Ibrahim Idris, inspector-general of police (IGP), should have been given the boot the next day after he assumed office. That he has stayed this long in that office means he is stroking the right fingers. He is a telling example of why public offices should not be outsourced on the basis of loyalty.
Idris’ tenure has been one of vile controversies. He is, perhaps, one of the few police officers, who have attracted opprobrium to the office of the inspector-general.
Under him, the World Internal Security and Police International Index ranked the Nigeria police as the worst in the world. The IGP and his team only rustled up fictive excuses to defend this damning report. The police continue to go up the human rights violation chart.
When news of herdsmen killings in Benue broke, the IGP without carrying out any investigation said it was a “communal clash”. He later apologised for the gaffe, but the action had shown the undertow of his underbelly.
And when the president asked him to relocate to Benue state to stop the killings, this IGP visited the state and returned to Abuja a few days later to celebrate his 59th birthday. He stayed in the Federal Capital Territory afterwards.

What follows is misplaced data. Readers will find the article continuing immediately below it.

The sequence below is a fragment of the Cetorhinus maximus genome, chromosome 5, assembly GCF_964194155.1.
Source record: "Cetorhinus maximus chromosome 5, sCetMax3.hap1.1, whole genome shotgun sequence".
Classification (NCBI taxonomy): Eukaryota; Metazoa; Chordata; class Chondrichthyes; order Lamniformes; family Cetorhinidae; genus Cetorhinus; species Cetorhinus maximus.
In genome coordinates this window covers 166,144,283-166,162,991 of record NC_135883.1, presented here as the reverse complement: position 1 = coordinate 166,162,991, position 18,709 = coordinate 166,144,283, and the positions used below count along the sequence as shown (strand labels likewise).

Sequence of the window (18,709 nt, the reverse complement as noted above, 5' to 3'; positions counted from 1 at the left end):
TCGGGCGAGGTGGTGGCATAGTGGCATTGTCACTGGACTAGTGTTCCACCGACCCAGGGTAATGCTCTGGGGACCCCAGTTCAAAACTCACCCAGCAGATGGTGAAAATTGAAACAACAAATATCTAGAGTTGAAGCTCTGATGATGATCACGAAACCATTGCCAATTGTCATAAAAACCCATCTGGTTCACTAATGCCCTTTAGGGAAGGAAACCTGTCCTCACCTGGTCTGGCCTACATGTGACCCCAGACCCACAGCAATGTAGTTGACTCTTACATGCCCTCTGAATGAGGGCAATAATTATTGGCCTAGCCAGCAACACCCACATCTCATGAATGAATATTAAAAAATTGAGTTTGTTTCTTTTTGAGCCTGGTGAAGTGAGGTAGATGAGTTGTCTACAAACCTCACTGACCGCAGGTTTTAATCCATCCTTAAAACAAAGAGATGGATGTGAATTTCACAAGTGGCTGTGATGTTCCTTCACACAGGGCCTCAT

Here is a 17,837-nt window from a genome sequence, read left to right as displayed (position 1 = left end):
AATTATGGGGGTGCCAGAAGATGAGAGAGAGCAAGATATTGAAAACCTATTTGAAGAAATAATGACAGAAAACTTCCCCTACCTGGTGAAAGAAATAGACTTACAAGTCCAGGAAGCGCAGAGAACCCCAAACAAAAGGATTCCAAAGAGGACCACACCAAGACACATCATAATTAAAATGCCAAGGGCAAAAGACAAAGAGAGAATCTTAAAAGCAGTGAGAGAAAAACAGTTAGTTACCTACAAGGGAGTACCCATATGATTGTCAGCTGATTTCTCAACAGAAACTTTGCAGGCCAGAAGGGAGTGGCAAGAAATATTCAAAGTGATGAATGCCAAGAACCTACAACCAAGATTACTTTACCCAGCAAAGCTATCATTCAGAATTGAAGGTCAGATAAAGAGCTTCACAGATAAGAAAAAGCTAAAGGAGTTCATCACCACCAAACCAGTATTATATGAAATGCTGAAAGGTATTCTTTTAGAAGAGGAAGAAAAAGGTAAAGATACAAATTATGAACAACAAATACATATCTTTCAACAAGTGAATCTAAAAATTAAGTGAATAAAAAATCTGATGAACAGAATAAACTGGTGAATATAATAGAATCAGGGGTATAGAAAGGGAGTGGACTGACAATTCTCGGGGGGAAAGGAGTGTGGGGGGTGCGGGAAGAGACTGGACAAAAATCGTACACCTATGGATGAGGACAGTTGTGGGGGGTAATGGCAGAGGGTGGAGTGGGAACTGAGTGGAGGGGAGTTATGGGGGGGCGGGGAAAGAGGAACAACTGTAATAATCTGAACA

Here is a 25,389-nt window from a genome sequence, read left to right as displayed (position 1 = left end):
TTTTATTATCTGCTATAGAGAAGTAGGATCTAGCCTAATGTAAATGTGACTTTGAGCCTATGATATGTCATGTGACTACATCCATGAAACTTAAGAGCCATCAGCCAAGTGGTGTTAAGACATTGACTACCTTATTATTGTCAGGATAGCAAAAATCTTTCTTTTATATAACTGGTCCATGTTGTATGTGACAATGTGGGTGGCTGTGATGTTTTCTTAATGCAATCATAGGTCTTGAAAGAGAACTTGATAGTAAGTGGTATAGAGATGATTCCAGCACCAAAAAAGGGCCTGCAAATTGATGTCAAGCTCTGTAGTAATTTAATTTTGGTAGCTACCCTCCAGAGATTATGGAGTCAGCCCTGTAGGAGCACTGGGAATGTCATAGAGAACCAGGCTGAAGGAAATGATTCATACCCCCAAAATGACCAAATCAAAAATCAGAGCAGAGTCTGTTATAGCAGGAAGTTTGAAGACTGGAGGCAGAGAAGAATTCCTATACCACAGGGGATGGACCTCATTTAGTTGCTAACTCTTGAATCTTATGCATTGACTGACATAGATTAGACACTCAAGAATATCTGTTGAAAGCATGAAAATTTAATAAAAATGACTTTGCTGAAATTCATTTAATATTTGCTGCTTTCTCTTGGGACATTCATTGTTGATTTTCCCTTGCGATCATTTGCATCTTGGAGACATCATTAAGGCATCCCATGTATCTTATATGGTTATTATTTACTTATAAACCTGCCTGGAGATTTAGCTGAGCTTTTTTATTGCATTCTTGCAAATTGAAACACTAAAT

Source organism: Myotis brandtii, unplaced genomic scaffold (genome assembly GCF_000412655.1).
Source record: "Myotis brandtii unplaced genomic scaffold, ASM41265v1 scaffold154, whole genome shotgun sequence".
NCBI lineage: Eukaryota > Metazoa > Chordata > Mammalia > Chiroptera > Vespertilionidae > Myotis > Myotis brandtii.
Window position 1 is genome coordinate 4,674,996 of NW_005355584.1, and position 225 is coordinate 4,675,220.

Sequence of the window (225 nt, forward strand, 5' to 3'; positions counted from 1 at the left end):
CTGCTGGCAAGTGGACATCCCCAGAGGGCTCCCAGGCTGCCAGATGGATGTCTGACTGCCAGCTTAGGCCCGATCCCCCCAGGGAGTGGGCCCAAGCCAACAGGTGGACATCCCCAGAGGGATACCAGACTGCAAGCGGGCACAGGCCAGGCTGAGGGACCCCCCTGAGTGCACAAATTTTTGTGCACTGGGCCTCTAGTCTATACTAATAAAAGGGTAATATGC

Idris had two journalists – Daniel and Tim Elombah – arrested and handcuffed because of a critical report published on their blog. The IGP’s one in many attempts to intimidate the media. Today, it is Samuel Ogundipe of PremiumTimes who is being harassed.
Sometimes, I read Nigerians criticising journalists for the seemingly “dearth” of investigative reports. I wish they knew what some journalists face in this media hovel – the threats, intimidation and assaults.
Just a few years ago, the army threatened to declare TheCable a “subversive element” – that is, abetters of terrorism, for exposing the rot in the handling of wounded soldiers in the north-east.
There have been lots of other attempts to muffle the media since then.
On Tuesday, that unsightly unit of the police, SARS, arrested Ogundipe, a PremiumTimes reporter, for reporting IGP Idris’ farcical report on the DSS siege to the national assembly.
He has been in detention, and the police have resolved to keep him in the bog until he names the source of his report. It is shocking that the police are ignorant of the principles of the media. And it is disappointing that the Nigeria police is still trapped in the Stalinist era.
This is another brazen assault on the media, which has become an “orphaned estate of the realm” under President Buhari. It is also an attack on our democracy. And our democracy is not only under threat when senators are assaulted; it is under threat when any citizen is a victim of state assault. IGP Idris is a potent threat to this democracy.